U.S. COVID-19 Death Toll Passes 130,000 Amid Surge in Cases
The grim news comes amidst a surge in U.S. cases. More than 50,000 new cases a day were reported several times over the past week, The New York Times pointed out. And the country still has the world's worst outbreak with nearly three million cases, double the world's second-highest caseload in Brazil, Reuters reported.
In an interview streamed Monday with National Institutes of Health (NIH) Director Dr. Francis Collins, National Institute of Allergy and Infectious Diseases Director Dr. Anthony Fauci said the U.S. had never successfully exited the first wave of the pandemic.
"I would say this would not be considered a wave," Dr. Fauci said, as The New York Times reported. "It was a surge, or a resurgence of infections superimposed upon a baseline that really never got down to where we wanted to go."
https://t.co/MjUNsLdMXN— NIH (@NIH)1594060307.0
In the interview, Fauci said the surge could perhaps be attributed to cities and states reopening too soon.
"The European Union as an entity, it went up and then came down to baseline," Fauci said, according to USA TODAY. "Now they're having little blips, as you might expect, as they try to reopen. We went up, never came down to baseline, and now it's surging back up. So it's a serious situation that we have to address immediately."
At least 32 states are reporting higher rates of new cases this week compared to last, according to Johns Hopkins data reported by USA TODAY.
The states where cases are rising are mostly in the West and South, according to Reuters, while cases continue to fall in the Northeast.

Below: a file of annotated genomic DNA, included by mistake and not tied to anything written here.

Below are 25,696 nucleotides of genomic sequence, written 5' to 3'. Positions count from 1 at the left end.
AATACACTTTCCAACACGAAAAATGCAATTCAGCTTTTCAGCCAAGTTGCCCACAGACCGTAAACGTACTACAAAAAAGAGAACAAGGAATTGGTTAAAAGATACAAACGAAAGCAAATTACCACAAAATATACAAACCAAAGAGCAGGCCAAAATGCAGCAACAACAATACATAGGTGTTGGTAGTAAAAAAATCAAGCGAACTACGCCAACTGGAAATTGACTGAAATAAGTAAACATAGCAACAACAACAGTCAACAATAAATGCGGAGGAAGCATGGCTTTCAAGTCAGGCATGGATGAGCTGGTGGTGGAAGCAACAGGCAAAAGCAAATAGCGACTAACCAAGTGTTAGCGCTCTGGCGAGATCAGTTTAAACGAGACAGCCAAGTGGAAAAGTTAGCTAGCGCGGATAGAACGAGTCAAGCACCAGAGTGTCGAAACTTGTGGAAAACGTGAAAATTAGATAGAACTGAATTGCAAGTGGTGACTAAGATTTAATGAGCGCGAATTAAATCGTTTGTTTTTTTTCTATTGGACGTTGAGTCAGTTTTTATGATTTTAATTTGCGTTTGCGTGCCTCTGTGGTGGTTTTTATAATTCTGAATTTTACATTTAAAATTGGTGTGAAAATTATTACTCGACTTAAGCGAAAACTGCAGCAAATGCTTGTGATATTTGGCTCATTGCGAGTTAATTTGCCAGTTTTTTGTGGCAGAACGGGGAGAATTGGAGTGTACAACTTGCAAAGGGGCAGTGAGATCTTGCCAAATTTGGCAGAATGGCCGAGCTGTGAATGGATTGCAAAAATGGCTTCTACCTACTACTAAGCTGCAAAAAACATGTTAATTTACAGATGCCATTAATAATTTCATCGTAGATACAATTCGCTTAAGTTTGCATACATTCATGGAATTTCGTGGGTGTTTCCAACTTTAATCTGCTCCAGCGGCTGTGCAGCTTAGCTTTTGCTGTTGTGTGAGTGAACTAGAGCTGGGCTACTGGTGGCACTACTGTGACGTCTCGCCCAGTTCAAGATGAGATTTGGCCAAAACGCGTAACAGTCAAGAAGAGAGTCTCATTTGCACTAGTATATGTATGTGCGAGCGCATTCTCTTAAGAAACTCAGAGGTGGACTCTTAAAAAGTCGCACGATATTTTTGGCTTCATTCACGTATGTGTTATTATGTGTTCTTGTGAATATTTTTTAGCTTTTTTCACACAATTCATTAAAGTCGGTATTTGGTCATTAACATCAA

Arizona surpassed 100,000 cases Monday, according to New York Times data, and cases there have doubled in the past two and a half weeks. Both Idaho and Texas broke records for the most new cases reported in a single day Monday, at more than 400 and more than 8,800 new cases respectively.
"The situation is that we are experiencing rampant community spread," chief Dallas County elected official Clay Jenkins tweeted.
.@DCHHS reports 1,062 cases. Today we are fortunate to report no new deaths; however, we do have over 1,000 new cas… https://t.co/FMefsIWFx6— Clay Jenkins (@Clay Jenkins)1593983553.0
Despite Monday's grim milestone of 130,000 deaths, the rate of increase of deaths in the country has continued to decline, Reuters reported. However, a surge in deaths can come weeks or even months after a surge in cases, public health experts said. And at least five states have seen their death rates rise, including Arizona, which reported 449 deaths in the last two weeks of June compared to 259 in the first two weeks. As of July 3, intensive care units in the state were at 91 percent capacity, an all-time high, The Associated Press reported.
The Centers for Disease Control and Prevention (CDC) predicts that the U.S. death toll will climb to between 140,000 and 160,000 by July 25, according to Reuters. It further projects that deaths will rise in Arizona, Arkansas, Florida, Idaho, Nevada, Oklahoma, Oregon, South Carolina, Texas, Utah and Wyoming.